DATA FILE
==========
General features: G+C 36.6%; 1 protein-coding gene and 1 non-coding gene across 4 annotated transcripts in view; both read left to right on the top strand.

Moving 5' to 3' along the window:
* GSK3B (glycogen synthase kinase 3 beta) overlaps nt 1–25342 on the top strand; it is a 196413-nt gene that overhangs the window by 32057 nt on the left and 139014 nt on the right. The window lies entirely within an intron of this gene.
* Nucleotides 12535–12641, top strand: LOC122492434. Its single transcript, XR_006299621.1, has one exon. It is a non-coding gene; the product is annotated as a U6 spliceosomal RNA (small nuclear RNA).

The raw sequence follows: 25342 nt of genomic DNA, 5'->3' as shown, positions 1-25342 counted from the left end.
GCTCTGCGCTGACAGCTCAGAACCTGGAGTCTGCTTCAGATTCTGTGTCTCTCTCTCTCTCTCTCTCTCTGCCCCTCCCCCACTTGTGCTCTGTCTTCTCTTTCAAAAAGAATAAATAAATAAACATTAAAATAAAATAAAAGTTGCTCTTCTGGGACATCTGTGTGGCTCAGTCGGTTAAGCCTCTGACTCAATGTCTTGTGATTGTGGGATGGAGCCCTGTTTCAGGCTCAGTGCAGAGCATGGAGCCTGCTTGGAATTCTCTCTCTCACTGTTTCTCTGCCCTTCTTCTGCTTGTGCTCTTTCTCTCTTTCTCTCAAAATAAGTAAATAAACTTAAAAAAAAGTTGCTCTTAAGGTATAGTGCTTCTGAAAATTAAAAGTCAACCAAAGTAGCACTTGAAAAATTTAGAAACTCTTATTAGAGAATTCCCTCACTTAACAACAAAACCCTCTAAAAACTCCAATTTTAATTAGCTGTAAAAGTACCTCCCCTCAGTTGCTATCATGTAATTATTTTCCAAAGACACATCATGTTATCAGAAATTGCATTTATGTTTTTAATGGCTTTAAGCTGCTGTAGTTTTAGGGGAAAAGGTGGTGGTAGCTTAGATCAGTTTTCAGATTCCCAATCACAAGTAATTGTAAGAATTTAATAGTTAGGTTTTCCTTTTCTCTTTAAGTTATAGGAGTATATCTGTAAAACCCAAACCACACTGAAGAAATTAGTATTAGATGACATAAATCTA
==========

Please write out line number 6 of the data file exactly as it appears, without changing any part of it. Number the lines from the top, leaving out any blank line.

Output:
GCTCTGCGCTGACAGCTCAGAACCTGGAGTCTGCTTCAGATTCTGTGTCTCTCTCTCTCTCTCTCTCTCTGCCCCTCCCCCACTTGTGCTCTGTCTTCTCTTTCAAAAAGAATAAATAAATAAACATTAAAATAAAATAAAAGTTGCTCTTCTGGGACATCTGTGTGGCTCAGTCGGTTAAGCCTCTGACTCAATGTCTTGTGATTGTGGGATGGAGCCCTGTTTCAGGCTCAGTGCAGAGCATGGAGCCTGCTTGGAATTCTCTCTCTCACTGTTTCTCTGCCCTTCTTCTGCTTGTGCTCTTTCTCTCTTTCTCTCAAAATAAGTAAATAAACTTAAAAAAAAGTTGCTCTTAAGGTATAGTGCTTCTGAAAATTAAAAGTCAACCAAAGTAGCACTTGAAAAATTTAGAAACTCTTATTAGAGAATTCCCTCACTTAACAACAAAACCCTCTAAAAACTCCAATTTTAATTAGCTGTAAAAGTACCTCCCCTCAGTTGCTATCATGTAATTATTTTCCAAAGACACATCATGTTATCAGAAATTGCATTTATGTTTTTAATGGCTTTAAGCTGCTGTAGTTTTAGGGGAAAAGGTGGTGGTAGCTTAGATCAGTTTTCAGATTCCCAATCACAAGTAATTGTAAGAATTTAATAGTTAGGTTTTCCTTTTCTCTTTAAGTTATAGGAGTATATCTGTAAAACCCAAACCACACTGAAGAAATTAGTATTAGATGACATAAATCTA